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The fabric is from my stash, pre-serger, because when I pulled out the 4.5 yards from my cabinet, I noticed that I had not serged the raw edges. I religiously do that now as I find it reduces the wadded up fabric disasters in the dryer. The fabric content must be a linen blend with a white slub thread running through it in a cross hatch pattern. It has great drape, is 60″ wide, resists wrinkling, and comfortable to wear. ¬†I can’t even remember where I bought it, but my tip is to buy the fabrics that feel great to your hand.

A few tips I can pass along when shopping for the easy care fabrics: Do they wrinkle when you do the squeeze and release test? How does it hang vertically or on the bias? Since buying fabric can often be a gamble, I look at content, care, drape (hand) of the fabric and it’s future versatility with other garments in the wardrobe. Will it go with at least 3 other items in my wardrobe when finished?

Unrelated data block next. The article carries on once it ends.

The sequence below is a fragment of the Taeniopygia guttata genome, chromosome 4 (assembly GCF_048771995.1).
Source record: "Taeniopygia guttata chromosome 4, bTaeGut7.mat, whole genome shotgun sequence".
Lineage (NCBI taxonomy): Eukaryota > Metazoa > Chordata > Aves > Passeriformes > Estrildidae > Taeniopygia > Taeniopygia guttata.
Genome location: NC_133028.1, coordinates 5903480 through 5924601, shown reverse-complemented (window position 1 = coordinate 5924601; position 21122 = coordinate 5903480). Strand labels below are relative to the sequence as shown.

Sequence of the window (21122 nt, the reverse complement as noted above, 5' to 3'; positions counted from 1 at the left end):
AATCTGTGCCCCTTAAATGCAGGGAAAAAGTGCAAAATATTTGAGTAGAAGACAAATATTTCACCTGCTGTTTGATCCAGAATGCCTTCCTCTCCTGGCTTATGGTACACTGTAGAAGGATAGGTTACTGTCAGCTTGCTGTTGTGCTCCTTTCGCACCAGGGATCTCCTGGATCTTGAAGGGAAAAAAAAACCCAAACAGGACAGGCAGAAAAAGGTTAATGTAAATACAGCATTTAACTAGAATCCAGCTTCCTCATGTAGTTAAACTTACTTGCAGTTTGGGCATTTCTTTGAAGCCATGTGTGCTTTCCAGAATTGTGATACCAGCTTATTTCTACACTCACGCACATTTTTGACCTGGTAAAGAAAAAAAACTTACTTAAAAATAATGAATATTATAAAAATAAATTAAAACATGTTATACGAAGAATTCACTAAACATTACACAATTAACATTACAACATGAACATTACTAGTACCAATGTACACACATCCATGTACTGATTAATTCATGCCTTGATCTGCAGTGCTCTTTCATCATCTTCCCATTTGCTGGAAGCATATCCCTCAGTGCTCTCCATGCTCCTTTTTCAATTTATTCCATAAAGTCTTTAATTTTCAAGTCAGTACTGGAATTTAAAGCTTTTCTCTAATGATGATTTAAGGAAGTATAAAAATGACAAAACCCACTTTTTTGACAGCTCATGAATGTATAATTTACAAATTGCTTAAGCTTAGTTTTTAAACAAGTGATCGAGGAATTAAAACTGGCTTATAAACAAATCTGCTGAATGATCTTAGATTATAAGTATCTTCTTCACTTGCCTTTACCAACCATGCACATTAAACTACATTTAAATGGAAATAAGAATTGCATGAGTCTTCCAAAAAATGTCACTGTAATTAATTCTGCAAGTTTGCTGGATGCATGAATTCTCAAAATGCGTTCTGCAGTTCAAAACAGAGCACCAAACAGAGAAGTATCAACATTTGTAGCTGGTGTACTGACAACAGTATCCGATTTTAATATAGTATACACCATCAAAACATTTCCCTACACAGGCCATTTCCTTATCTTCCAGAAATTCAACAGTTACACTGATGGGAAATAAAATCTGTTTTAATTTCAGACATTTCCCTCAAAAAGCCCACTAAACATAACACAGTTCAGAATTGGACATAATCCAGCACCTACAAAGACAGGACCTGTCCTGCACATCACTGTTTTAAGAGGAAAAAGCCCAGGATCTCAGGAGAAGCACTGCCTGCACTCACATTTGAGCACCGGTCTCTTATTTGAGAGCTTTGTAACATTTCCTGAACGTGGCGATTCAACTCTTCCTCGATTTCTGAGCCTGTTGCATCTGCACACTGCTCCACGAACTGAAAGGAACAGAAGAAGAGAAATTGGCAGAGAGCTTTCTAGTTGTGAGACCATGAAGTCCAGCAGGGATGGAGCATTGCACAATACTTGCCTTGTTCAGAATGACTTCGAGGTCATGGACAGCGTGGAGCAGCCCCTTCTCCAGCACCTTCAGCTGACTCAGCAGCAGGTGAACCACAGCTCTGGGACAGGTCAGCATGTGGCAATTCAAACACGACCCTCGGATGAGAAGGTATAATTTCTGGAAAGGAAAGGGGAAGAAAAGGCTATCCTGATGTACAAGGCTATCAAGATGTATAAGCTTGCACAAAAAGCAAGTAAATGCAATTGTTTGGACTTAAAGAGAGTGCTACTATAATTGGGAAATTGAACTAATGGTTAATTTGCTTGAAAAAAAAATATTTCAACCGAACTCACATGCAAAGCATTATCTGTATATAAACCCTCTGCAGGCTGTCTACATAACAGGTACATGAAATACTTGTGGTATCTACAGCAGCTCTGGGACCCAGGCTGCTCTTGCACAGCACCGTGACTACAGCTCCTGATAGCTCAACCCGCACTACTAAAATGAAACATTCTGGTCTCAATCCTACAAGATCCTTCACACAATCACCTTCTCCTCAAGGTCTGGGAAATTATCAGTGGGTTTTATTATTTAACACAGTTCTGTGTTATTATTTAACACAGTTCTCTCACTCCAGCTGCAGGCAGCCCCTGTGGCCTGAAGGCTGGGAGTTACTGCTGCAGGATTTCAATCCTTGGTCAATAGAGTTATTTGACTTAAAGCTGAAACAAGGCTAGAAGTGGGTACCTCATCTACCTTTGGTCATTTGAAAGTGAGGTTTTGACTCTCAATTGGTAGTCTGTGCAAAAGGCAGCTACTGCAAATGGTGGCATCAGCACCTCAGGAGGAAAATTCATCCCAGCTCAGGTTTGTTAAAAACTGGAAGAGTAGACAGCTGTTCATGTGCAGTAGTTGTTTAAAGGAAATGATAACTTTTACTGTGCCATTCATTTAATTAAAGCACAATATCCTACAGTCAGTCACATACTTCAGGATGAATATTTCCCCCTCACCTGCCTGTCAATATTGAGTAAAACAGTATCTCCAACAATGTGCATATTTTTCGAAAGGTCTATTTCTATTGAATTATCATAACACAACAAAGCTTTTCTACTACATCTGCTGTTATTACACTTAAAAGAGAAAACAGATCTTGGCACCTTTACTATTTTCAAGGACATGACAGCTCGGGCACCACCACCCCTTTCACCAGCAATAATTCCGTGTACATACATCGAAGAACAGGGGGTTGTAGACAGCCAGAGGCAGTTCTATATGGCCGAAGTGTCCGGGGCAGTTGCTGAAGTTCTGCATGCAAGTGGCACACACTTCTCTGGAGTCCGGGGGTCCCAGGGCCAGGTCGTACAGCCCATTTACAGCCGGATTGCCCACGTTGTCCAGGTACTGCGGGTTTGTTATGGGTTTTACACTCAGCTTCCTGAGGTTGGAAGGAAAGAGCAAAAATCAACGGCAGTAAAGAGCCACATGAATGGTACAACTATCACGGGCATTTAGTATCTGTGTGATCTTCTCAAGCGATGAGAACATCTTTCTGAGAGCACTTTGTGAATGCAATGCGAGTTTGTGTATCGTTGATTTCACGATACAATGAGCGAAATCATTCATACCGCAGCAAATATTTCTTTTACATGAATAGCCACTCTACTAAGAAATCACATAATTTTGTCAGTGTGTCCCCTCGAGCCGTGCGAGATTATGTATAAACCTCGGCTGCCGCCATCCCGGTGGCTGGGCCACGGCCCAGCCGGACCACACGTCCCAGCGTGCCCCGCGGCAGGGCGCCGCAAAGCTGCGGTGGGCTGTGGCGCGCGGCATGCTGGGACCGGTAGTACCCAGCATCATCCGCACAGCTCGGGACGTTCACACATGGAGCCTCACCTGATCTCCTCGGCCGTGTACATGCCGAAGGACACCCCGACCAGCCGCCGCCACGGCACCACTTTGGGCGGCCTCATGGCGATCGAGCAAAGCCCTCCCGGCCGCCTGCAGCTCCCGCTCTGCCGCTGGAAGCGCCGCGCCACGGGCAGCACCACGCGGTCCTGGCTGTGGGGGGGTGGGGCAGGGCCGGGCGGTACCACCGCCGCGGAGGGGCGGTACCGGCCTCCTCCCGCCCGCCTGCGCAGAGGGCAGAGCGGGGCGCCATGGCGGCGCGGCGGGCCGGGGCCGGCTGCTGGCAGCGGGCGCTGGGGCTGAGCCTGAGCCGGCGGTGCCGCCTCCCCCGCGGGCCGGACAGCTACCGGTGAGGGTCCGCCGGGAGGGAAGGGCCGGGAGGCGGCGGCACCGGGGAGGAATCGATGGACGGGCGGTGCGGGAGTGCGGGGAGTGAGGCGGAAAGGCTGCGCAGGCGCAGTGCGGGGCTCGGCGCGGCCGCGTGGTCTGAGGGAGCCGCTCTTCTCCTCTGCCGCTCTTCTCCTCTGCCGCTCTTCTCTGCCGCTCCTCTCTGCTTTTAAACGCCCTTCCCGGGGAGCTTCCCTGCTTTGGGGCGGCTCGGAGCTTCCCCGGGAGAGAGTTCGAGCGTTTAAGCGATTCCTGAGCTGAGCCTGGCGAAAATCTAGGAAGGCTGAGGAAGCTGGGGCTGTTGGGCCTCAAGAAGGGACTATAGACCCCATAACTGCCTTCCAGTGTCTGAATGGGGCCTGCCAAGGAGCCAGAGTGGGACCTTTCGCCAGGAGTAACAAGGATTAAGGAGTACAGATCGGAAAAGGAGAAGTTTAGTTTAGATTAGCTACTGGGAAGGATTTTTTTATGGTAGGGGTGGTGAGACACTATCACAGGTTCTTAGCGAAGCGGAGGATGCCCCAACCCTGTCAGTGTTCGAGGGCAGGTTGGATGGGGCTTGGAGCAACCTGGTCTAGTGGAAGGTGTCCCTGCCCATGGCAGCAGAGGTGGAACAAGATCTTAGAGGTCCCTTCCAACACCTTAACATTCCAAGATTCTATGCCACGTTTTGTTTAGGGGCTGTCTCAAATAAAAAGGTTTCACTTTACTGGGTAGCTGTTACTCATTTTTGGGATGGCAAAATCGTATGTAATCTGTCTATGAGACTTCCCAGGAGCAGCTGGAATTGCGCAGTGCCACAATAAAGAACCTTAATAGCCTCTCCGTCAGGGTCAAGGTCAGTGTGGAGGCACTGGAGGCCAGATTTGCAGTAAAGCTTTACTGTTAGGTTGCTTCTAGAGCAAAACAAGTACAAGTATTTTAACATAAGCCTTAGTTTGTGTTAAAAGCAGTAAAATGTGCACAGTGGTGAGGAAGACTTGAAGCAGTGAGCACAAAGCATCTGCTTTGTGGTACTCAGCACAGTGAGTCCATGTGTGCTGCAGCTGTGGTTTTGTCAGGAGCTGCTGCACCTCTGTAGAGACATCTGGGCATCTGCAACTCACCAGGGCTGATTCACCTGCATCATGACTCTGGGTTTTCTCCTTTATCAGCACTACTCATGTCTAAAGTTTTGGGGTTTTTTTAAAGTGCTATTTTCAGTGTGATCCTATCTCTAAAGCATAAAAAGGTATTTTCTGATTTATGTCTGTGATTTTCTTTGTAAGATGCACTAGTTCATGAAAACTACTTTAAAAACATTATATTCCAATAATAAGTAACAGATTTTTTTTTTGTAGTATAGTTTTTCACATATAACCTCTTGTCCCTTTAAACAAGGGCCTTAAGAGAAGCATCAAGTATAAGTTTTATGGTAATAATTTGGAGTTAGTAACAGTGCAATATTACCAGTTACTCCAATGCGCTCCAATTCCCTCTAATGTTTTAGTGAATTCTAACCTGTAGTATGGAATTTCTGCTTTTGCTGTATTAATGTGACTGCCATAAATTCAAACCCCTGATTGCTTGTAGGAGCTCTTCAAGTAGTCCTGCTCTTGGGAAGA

McCalls 6613 Palmer Pletch

McCalls 6613, View C, Palmer Pletch

The reason I picked this shirt was that I wanted a yoke and back pleat resembling a man’s shirt. ¬† I wanted it roomy and able to be worked as an outer piece (shirt + jacket = shacket? or jirt?). ¬†Anyway, I knew I would be giving up the bust darts, which are a favorite for me to get the right fit. I sacrificed that for the other features like those of View C which offers bias pockets and a bias front band. With a camera flash, this shirt looks like a charcoal gray, but it is black. Can you see the bias detail?
M6613
The sleeves are rolled up with a tab buttoned to the outside which is how I will wear the sleeves most of the time.

The tank is a V neck, seams to be more forgiving than the tanks I have cut on the lengthwise grain, and the armholes are drafted just right. Have I mentioned how much I love bias cut garments??

The pants are pull on with the addition of self drafted pockets placed on the outside, not in the side seam, and more toward the front of the pant. This kind of pocket adds NO bulk to the hips.